It doesn't have a manifold heater that I can see. All it has for cold starting is a small knob beside the stop arm that you press in for cold starts. It is all pretty agricultural stuff.
My next task is to put the rocker assembly back on (removed it to gain easier access to the injectors) and to carry out a compression test. as long as they look ok, it should make it easier to narrow down the problem. I pulled the turbo - inlet manifold connector off and had a look at the inlet side, I was expecting it to be oily as usual, surprisingly it was quite clean. So hopefully the turbo seals are in reasonable condition. The turbo ran at 1 BAR consistently once on boost.
I have also got a good size K+N filter that I am going to fit on the intake instead of the current small bell mouth with a wire mesh. The boat will spend most of its time parked in a RIB park surrounded by very fine sand, that gets in everywhere. I don't want to ingest any.

The pump timing is sounding the next best option.
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Old 12 September 2012, 11:21   #15
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Eeeek... A K+N wouldn't stop a brick getting in to your engine let alone fine sand.
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Old 12 September 2012, 13:47   #16
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Eeeek... A K+N wouldn't stop a brick getting in to your engine let alone fine sand.
What do you base that on?
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Old 12 September 2012, 14:30   #17
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Years of filtration and power testing by some of the most respected car tuners in the business.

The general consensus seems to be that they were just ok at filtering when freshly oiled but soon lost performance. When freshly oiled it was found that the oil mist/vapour coated MAF sensors and caused bad performance and even failure of the sensor.

If they are as good as they say they are then why don't the leading performance Marques like Ferrari, Porche and Aston use them?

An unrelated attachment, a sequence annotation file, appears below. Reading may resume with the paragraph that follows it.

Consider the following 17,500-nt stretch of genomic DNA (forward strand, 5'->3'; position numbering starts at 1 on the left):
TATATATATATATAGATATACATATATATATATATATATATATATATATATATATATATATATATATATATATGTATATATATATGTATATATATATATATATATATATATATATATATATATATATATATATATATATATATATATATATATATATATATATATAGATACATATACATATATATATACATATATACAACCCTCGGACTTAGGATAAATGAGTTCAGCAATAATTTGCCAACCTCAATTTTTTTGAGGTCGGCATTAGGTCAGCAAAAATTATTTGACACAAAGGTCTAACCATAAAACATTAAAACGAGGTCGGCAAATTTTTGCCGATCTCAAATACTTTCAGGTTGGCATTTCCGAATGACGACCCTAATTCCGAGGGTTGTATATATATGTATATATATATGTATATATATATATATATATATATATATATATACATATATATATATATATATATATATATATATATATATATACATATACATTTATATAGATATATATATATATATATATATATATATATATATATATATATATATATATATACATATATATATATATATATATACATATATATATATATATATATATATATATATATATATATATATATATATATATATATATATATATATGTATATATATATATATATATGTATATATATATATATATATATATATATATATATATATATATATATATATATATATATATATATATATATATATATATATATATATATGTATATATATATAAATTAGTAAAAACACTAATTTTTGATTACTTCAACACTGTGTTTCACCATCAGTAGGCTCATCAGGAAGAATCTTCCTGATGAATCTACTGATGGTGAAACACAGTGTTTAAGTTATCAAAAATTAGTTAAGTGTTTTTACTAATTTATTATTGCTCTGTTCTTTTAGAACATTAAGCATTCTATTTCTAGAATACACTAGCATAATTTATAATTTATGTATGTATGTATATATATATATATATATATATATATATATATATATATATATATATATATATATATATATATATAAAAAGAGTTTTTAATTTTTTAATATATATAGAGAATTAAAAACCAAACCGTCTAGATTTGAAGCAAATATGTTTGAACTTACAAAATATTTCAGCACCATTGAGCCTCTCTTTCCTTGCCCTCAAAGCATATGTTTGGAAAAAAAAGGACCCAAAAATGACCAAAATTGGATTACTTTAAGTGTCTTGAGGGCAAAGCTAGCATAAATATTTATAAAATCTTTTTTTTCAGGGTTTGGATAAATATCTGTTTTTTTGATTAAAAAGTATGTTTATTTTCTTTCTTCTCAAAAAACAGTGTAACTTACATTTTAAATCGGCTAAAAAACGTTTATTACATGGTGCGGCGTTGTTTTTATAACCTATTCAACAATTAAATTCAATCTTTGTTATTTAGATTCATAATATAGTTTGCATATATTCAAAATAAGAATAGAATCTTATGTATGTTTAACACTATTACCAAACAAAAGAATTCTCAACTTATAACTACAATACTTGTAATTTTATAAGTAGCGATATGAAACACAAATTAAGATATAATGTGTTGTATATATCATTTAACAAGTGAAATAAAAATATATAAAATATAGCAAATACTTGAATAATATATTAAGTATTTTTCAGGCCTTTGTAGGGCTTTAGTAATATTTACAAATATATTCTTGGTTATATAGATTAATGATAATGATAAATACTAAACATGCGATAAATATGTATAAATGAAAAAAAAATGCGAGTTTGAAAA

Paper all the way!
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Old 12 September 2012, 15:12   #18
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Eeeek... A K+N wouldn't stop a brick getting in to your engine let alone fine sand.
better than a bell mouth and wire mesh though................
and you wont find any poncy MAF sensors on a Sabre
or many bricks out at sea come to think of it.
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Old 12 September 2012, 15:18   #19
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that's a minimec/simms inline pump then? you may need to spill time that.
you may also need a special splined socket to remove the delivery valve housing so you can get the delivery valve out of no one cylinder. unless some kind soul has marked injection point on the pump. probably easier to just bugger about with it and see if advancing it a bit helps!

two other things I thought of , there's not a shut off valve in the intake?
and is the oil level correct, i am sure it is on the dipstick but is it the correct one????
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Old 12 September 2012, 15:33   #20
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[QUOTE=A1an;487378]Years of filtration and power testing by some of the most respected car tuners in the business.


If they are as good as they say they are then why don't the leading performance Marques like Ferrari, Porche and Aston use them?




They do.